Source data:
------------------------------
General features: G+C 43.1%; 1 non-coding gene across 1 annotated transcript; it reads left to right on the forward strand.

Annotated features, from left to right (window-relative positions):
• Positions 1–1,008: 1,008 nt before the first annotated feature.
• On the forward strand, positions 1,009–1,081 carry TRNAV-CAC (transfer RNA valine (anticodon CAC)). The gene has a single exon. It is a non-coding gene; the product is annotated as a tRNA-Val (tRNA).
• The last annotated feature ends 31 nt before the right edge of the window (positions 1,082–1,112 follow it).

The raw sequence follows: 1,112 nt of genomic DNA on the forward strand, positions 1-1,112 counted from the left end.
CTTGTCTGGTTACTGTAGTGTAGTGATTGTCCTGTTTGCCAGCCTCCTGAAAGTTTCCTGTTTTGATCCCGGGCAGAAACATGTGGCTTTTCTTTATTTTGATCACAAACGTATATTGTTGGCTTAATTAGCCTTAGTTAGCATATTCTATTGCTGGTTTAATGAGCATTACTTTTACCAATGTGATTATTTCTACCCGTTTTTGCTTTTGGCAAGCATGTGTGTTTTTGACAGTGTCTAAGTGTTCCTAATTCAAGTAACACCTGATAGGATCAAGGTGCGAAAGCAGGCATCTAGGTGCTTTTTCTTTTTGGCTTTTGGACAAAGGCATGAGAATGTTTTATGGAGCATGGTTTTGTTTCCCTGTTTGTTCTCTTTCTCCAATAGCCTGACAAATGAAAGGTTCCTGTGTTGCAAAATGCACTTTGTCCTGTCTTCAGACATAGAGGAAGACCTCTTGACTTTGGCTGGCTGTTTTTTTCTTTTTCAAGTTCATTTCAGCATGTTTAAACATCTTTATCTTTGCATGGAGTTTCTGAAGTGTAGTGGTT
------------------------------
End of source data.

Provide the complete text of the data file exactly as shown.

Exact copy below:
General features: G+C 43.1%; 1 non-coding gene across 1 annotated transcript; it reads left to right on the forward strand.

Annotated features, from left to right (window-relative positions):
• Positions 1–1,008: 1,008 nt before the first annotated feature.
• On the forward strand, positions 1,009–1,081 carry TRNAV-CAC (transfer RNA valine (anticodon CAC)). The gene has a single exon. It is a non-coding gene; the product is annotated as a tRNA-Val (tRNA).
• The last annotated feature ends 31 nt before the right edge of the window (positions 1,082–1,112 follow it).

The raw sequence follows: 1,112 nt of genomic DNA on the forward strand, positions 1-1,112 counted from the left end.
CTTGTCTGGTTACTGTAGTGTAGTGATTGTCCTGTTTGCCAGCCTCCTGAAAGTTTCCTGTTTTGATCCCGGGCAGAAACATGTGGCTTTTCTTTATTTTGATCACAAACGTATATTGTTGGCTTAATTAGCCTTAGTTAGCATATTCTATTGCTGGTTTAATGAGCATTACTTTTACCAATGTGATTATTTCTACCCGTTTTTGCTTTTGGCAAGCATGTGTGTTTTTGACAGTGTCTAAGTGTTCCTAATTCAAGTAACACCTGATAGGATCAAGGTGCGAAAGCAGGCATCTAGGTGCTTTTTCTTTTTGGCTTTTGGACAAAGGCATGAGAATGTTTTATGGAGCATGGTTTTGTTTCCCTGTTTGTTCTCTTTCTCCAATAGCCTGACAAATGAAAGGTTCCTGTGTTGCAAAATGCACTTTGTCCTGTCTTCAGACATAGAGGAAGACCTCTTGACTTTGGCTGGCTGTTTTTTTCTTTTTCAAGTTCATTTCAGCATGTTTAAACATCTTTATCTTTGCATGGAGTTTCTGAAGTGTAGTGGTT